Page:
This includes, but is not limited to possession of plants, edible items, fruits and vegetables, meats, alcohol, automobiles, and animals.
If you are familiar with the customs and baggage rules, you will not be charged any excess fee/customs duty. This article explains what to expect during a customs inspection.
Process of Customs Inspection
Step 1 Preparing for customs inspection
As an international traveler you must know the customs rules and regulations. You must also know what you are allowed to get to the country before hand.
You are expected to know the following in advance:
- What is allowed to be taken to U.S.? What are the restricted items?
- What is the maximum allowable limit for certain items and currency?
- Why do these rules apply to you?
- What are the rules if you are travelling to India on vacation?
- What are the rules if you are moving back to India?
- How to calculate the approximate customs duty and where it should be paid?
Step 2 Questions & inspection of baggage
As part of your inspection, you may be asked questions on:
- Your travel itinerary & the nature of your trip
- Your citizenship
- Anything you are bringing back to the United States that you did not have with you when you left.
- For first time travelers to U.S. you will be asked if you are bringing any restricted items.
The customs officer may examine your baggage, including electronic equipment that you are bringing into the country, including your car (if that implies).
If you are asked to open your bags here is what happens:
- You will need to place your bag on the exam station and open it.
- You must allow the officer to examine the contents of your bag.
- After the exam is completed, you will be asked to pack your bags and fasten the locks.
- If your bags are opened in your absence, the authorities would place a note indicating the inspection
The customs officer will treat you courteously. However, if at any point you are not happy with the way you are being treated, you must ask to speak to a supervisor.
Step 3 Paying the customs duty
Theoretically your bag contains two types of items:
- Duty free items
- Dutiable items
If you know that you are the dutiable items you must pack them separately to expedite the customs inspection. That way you can quickly pay the customs duty and be on your way. Most items have specific duty rates, which are determined by a number of factors. Some of these factors include where you purchased the item, where it was made and what it is made of. You have to declare all such items on a ‘declaration form’. You will receive this form on board. If you do not get this form, ask the flight attendant to give it to you so that you can fill it out correctly. This will save time later.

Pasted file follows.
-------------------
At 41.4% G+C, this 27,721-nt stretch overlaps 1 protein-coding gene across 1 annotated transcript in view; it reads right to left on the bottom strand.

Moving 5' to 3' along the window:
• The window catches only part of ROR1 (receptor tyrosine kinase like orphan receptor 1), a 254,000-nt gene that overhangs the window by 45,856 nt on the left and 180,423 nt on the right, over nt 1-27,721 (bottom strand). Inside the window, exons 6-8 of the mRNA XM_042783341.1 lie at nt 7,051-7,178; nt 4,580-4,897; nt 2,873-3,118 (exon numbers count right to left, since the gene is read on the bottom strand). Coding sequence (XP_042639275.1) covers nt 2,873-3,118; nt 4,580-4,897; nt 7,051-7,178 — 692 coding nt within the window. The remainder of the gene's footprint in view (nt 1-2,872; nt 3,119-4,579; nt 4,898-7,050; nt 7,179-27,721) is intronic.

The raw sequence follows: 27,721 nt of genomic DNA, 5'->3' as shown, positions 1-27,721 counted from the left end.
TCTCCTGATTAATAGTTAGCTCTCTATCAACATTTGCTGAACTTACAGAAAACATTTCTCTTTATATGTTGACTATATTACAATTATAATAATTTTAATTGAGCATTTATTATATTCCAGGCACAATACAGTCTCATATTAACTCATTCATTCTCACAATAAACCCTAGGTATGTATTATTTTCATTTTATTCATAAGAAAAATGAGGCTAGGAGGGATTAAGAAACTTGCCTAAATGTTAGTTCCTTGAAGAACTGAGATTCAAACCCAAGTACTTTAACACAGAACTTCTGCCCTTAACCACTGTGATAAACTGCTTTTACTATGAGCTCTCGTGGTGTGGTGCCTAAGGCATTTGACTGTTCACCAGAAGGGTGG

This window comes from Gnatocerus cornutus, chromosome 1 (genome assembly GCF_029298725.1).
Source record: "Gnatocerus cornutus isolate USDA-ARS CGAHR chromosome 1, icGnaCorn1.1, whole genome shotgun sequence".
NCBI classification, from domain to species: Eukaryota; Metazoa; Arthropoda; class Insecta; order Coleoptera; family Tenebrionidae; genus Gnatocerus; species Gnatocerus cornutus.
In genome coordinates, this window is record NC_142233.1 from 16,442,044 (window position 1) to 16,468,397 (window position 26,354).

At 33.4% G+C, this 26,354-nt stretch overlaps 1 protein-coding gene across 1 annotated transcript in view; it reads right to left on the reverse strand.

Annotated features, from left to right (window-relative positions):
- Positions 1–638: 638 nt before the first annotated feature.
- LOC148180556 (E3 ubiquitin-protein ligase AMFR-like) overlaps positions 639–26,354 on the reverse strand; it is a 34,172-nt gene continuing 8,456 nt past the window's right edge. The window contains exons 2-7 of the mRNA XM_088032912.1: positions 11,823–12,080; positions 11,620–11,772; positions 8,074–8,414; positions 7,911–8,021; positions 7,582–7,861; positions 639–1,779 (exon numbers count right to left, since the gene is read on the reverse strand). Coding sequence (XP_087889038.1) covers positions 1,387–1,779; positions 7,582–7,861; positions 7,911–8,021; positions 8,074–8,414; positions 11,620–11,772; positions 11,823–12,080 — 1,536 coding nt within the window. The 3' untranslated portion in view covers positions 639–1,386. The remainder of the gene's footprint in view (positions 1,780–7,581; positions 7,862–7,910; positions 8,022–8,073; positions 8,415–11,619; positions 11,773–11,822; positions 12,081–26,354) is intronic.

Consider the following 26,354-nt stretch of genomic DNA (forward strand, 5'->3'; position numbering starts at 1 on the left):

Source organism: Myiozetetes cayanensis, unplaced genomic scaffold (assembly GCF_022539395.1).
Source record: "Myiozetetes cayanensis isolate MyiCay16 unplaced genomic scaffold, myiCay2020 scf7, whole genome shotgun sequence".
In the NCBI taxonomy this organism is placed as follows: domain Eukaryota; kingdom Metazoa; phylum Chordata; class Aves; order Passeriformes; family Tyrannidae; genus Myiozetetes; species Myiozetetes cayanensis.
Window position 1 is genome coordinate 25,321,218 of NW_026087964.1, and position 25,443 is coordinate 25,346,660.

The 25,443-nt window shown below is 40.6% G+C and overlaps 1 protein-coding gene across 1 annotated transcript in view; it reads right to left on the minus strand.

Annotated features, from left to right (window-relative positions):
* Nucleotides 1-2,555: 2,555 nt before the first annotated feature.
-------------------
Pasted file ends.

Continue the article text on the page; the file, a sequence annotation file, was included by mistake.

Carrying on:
- You must know what items do not attract any duty.
- Do not blindly pay the duty amount at the Airport. If you are not sure ask the officer for the exact rules and specific duty rates.
- If you do not have anything to be declared at the customs counter, you can come out through the green channel.
- If you are carrying items like electronics, camcorder, music systems, jewelry or other expensive items that attract custom duty you should declare these at the customs counter.
- After you declare these items, get them endorsed in your passport. You will not be charged any duty on your return journey.
- The total value of Foreign Currency in the form of Currency Notes, Travelers Checks should not exceed a total of 10,000 US Dollars or its equivalent. Foreign Currency Notes should not exceed 3000 US Dollars or its equivalent. If you are carrying foreign currency above the maximum allowable limit, you must declare it at the customs. You are required to fill a CDF (Currency Declaration Form).
- Remember that anything that must be declared should not be hidden from the customs officer. If you do not declare something that should have been declared, you risk forfeiting it. If you are in doubt about an item, declare it.
- Items that do not attract any customs duty: household items like linens, furniture, carpets, paintings, stereos, tableware, and other household furnishings; books, tools of the trade, implements, and instruments.